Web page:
Finding a funeral home is much like looking for any other business. Start by asking friends, neighbors or family members for advice and/or referrals. Search local business directories and, of course, the Internet for the names of funeral homes nearest you.
If you need further guidance, the NJSFDA has a list of its member funeral homes available online. To search, just type in a funeral home name in the “Find a Funeral Home” link at the top of this page. You can also search by city, county or zip code. You can even search funeral homes that offer the New Jersey Prepaid Funeral Trust Fund™.
Whether you are preplanning a funeral or have an immediate need for assistance, these are a few things to consider that can help you through the initial process of choosing a funeral home.
1) Decide Who Will Be in Charge of the Funeral
This can be one person or multiple people. Immediate family members (next-of-kin), such as the deceased’s spouse or civil union/domestic partner, children, parents, siblings, are usually the individuals who take charge of the funeral. Most importantly, you cannot authorize your own final disposition.
In New Jersey, law designates the order of consanguinity (next-of-kin) that must be followed to determine who controls the disposition of human remains. No one outside of this lineage can authorize a funeral without written authorization from a judge. See the “Controlling Your Own Funeral” section of this Website for more information.
2) Check for Prearrangements
The deceased may have made funeral arrangements in advance with a funeral home. If so, there should be paperwork stating as such.
Look for a “Statement of Funeral Goods and Services Selected” document. With each prearrangement, the chosen funeral home provides an itemized statement of funeral goods and services selected listing the person’s selections and a contract identifying the source of payment. Also, look for account summary statements and/or IRS Grantor Letters used for annual tax reporting. These can also tell you whether a prearrangement was made and with what funeral home.
If you know a prearrangement was made, and do not have the paperwork on hand, copies of the agreement and selections will be on file at the funeral home.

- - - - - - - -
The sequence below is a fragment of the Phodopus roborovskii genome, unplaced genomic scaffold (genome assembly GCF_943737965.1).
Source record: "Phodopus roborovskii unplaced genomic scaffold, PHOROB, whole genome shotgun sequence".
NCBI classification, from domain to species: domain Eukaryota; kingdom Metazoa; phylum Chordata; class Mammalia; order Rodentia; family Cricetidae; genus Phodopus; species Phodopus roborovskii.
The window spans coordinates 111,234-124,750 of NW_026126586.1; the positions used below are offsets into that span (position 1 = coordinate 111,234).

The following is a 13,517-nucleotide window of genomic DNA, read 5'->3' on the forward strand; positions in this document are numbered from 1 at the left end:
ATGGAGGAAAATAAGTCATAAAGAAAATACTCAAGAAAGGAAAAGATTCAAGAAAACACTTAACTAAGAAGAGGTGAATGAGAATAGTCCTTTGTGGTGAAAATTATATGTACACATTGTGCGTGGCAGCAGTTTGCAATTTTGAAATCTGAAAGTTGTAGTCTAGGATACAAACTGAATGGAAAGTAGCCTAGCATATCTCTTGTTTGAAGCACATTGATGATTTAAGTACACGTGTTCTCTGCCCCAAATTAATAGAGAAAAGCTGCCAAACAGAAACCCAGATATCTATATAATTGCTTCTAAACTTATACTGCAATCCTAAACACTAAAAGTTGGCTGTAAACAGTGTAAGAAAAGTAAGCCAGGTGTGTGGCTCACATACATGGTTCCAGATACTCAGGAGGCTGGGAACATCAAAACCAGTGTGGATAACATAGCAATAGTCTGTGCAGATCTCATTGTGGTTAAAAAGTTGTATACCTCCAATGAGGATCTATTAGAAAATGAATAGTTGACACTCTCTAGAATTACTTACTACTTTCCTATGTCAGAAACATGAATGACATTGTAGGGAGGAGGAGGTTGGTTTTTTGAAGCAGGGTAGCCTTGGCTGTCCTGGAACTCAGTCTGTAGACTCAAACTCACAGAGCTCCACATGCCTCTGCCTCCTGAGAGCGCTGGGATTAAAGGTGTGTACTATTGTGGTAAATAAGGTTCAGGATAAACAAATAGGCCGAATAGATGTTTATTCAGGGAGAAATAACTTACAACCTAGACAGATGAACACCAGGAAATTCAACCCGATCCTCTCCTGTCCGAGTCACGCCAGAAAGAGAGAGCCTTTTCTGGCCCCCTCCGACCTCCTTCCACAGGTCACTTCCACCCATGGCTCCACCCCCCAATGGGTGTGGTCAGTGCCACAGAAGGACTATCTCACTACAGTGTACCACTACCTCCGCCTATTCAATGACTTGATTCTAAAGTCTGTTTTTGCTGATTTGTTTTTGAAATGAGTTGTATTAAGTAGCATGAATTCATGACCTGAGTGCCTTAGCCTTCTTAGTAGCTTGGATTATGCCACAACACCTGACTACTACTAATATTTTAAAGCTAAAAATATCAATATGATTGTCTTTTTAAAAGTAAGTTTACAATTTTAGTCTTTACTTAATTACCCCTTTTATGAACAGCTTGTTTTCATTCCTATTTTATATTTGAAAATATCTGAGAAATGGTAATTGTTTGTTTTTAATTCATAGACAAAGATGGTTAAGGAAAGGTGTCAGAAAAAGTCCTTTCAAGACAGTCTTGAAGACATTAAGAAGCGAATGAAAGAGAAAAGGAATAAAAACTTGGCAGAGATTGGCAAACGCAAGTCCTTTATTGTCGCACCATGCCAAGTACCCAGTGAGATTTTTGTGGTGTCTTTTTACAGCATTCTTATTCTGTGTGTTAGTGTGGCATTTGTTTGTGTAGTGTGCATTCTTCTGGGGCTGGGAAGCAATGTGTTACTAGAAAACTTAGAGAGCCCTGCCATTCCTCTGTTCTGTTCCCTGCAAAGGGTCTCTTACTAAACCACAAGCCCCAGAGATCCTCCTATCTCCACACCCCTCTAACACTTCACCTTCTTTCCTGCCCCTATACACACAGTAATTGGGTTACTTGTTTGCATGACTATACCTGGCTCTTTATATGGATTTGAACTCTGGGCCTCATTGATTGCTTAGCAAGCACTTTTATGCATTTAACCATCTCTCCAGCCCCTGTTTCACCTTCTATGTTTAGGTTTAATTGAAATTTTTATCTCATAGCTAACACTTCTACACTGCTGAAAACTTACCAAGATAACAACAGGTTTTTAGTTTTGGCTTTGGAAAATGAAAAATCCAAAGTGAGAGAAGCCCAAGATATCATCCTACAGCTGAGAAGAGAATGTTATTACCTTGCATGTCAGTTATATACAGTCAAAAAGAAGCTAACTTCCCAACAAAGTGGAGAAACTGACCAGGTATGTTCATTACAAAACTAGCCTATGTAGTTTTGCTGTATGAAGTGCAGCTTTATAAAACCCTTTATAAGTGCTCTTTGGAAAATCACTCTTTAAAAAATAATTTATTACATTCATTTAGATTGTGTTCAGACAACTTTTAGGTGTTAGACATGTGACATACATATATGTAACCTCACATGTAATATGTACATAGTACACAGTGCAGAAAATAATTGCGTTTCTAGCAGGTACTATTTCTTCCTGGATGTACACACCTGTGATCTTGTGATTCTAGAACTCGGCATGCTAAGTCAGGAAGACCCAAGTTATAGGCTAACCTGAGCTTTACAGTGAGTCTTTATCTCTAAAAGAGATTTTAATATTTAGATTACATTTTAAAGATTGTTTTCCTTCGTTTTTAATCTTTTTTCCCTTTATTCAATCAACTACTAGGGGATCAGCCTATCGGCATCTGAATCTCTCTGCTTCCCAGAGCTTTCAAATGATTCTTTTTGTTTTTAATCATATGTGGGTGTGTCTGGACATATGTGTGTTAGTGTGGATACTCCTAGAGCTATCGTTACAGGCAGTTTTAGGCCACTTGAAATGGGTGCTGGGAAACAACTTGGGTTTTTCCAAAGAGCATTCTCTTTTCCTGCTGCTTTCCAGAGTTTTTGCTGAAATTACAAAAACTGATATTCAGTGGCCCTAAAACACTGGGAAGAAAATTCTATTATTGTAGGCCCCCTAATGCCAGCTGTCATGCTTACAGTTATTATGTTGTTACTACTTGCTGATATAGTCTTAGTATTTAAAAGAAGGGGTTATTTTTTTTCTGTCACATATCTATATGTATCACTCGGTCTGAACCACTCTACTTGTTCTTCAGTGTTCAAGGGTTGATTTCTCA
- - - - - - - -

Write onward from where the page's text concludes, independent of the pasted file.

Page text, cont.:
3) Choose a Funeral Home
If prearrangements were not made and you need help picking a funeral home, ask friends, neighbors or family members for a referral. Shop around, even if you are considering moving prearrangements from one funeral home to another.
4) Participate in the Arrangement Conference
The arrangement conference is a time to provide information and ask questions. During the arrangement conference, family members should talk with the funeral director about how they see the next few days unfolding. During the arrangement conference or soon after, you will need to provide some information about the deceased. Consider bringing the following information with you to the funeral home:
- Information required for filing a death certificate, such as the deceased’s full name, address, date of birth, and social security number. Also any information on whether the deceased was receiving SSI/Medicaid, public assistance or veteran benefits and any other pertinent information.
- Biographical details for death notice/obituary preparation. Try to have details on where they were born, organizations they were members of, how many children and grandchildren they may have had.
- Any paperwork regarding funeral prearrangements or cemetery plots (if any).
You also should be prepared to discuss payment options, which may involve full payment, partial payment on deposit, or entering into an agreement for payment terms. Many funeral homes accept credit card payments. Be sure to ask.